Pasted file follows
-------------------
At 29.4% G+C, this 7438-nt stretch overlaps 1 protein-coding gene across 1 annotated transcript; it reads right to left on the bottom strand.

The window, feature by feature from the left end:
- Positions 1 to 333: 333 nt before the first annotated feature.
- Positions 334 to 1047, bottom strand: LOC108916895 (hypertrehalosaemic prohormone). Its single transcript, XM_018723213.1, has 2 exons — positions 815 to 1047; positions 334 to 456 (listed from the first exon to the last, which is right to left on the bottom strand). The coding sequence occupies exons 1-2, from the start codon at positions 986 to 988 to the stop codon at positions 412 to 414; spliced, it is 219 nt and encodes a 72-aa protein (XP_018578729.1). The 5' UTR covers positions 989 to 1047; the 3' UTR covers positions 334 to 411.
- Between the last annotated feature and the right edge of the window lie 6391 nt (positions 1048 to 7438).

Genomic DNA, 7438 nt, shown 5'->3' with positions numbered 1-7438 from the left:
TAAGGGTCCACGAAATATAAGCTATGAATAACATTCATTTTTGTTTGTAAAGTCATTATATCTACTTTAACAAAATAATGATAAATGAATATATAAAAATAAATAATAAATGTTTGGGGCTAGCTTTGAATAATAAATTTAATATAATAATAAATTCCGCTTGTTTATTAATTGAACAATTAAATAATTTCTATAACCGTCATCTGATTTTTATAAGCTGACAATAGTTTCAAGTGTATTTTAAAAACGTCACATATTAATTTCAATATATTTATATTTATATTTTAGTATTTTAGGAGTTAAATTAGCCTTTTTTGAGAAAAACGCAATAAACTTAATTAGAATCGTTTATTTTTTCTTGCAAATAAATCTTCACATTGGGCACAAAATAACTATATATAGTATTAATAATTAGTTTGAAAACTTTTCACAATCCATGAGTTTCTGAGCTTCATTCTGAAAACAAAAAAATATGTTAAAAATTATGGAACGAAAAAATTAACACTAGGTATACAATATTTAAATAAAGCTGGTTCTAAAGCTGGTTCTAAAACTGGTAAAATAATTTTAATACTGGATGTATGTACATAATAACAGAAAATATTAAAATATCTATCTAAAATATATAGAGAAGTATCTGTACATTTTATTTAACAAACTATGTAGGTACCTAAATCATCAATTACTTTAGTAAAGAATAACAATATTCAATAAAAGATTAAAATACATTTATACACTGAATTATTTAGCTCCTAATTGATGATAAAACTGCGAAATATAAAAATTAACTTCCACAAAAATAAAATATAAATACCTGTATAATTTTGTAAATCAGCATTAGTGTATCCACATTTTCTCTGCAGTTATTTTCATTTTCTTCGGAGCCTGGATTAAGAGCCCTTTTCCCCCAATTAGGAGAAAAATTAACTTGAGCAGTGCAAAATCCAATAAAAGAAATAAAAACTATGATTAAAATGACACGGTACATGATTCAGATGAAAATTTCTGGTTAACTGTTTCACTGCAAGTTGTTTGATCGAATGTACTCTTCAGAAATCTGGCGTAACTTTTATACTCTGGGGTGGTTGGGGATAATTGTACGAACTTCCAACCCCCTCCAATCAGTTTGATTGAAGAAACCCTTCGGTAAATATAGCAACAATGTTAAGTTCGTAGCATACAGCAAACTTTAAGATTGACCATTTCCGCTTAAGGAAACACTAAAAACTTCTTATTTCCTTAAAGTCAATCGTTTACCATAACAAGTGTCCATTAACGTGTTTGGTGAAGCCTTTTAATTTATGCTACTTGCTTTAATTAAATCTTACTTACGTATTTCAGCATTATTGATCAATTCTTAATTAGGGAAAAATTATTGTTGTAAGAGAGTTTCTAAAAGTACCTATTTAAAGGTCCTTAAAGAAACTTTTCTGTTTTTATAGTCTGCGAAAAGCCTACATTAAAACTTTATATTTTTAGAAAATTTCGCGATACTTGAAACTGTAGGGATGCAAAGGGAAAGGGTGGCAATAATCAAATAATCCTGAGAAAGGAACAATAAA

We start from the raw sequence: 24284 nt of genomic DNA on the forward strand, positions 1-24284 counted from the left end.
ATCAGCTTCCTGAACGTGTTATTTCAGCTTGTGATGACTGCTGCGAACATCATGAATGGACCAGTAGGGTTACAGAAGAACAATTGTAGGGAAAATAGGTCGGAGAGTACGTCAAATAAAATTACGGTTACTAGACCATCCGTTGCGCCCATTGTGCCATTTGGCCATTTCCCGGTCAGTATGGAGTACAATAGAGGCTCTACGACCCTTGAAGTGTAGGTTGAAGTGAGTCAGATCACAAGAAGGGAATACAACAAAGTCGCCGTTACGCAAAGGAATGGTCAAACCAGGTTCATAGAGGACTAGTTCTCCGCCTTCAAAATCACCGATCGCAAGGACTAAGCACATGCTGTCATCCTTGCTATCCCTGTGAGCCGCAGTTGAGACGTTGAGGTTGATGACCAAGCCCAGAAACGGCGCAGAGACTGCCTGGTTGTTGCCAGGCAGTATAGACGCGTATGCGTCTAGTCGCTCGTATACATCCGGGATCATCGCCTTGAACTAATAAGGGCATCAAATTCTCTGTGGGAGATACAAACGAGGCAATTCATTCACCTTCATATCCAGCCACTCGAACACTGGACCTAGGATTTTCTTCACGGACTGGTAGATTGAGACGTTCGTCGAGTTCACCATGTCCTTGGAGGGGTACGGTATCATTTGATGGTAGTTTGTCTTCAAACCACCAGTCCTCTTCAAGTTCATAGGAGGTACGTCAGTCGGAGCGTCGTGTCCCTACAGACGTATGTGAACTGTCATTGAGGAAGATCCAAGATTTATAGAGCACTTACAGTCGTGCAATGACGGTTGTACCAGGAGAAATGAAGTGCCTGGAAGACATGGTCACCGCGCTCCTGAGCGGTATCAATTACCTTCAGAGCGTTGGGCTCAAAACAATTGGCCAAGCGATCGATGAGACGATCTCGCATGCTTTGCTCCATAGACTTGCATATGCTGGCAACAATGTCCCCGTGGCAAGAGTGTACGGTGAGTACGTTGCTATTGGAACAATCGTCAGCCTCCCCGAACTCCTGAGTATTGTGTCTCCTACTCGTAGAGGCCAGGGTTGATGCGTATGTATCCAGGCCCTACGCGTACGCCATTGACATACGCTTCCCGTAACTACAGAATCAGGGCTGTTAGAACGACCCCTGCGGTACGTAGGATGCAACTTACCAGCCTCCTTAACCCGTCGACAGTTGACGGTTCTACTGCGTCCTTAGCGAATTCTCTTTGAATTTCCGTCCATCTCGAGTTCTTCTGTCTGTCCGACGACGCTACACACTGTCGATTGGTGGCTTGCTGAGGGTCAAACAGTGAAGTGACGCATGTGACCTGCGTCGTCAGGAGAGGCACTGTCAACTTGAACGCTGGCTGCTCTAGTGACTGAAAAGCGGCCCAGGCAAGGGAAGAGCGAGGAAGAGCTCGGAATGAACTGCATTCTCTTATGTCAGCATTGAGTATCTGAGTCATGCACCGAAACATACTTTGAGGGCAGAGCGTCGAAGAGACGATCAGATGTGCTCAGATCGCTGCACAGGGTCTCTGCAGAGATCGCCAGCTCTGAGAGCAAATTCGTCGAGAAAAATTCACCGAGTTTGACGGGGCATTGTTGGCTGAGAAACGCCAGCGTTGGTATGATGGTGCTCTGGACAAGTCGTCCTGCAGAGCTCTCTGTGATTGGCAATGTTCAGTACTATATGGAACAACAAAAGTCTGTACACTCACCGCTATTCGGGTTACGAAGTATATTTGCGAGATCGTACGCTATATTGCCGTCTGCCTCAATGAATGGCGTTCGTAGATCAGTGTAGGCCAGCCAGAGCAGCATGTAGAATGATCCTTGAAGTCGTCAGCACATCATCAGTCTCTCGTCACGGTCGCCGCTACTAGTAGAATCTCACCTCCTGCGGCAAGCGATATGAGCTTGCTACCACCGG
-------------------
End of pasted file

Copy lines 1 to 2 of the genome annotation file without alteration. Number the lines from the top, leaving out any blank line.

At 29.4% G+C, this 7438-nt stretch overlaps 1 protein-coding gene across 1 annotated transcript; it reads right to left on the bottom strand.

The window, feature by feature from the left end: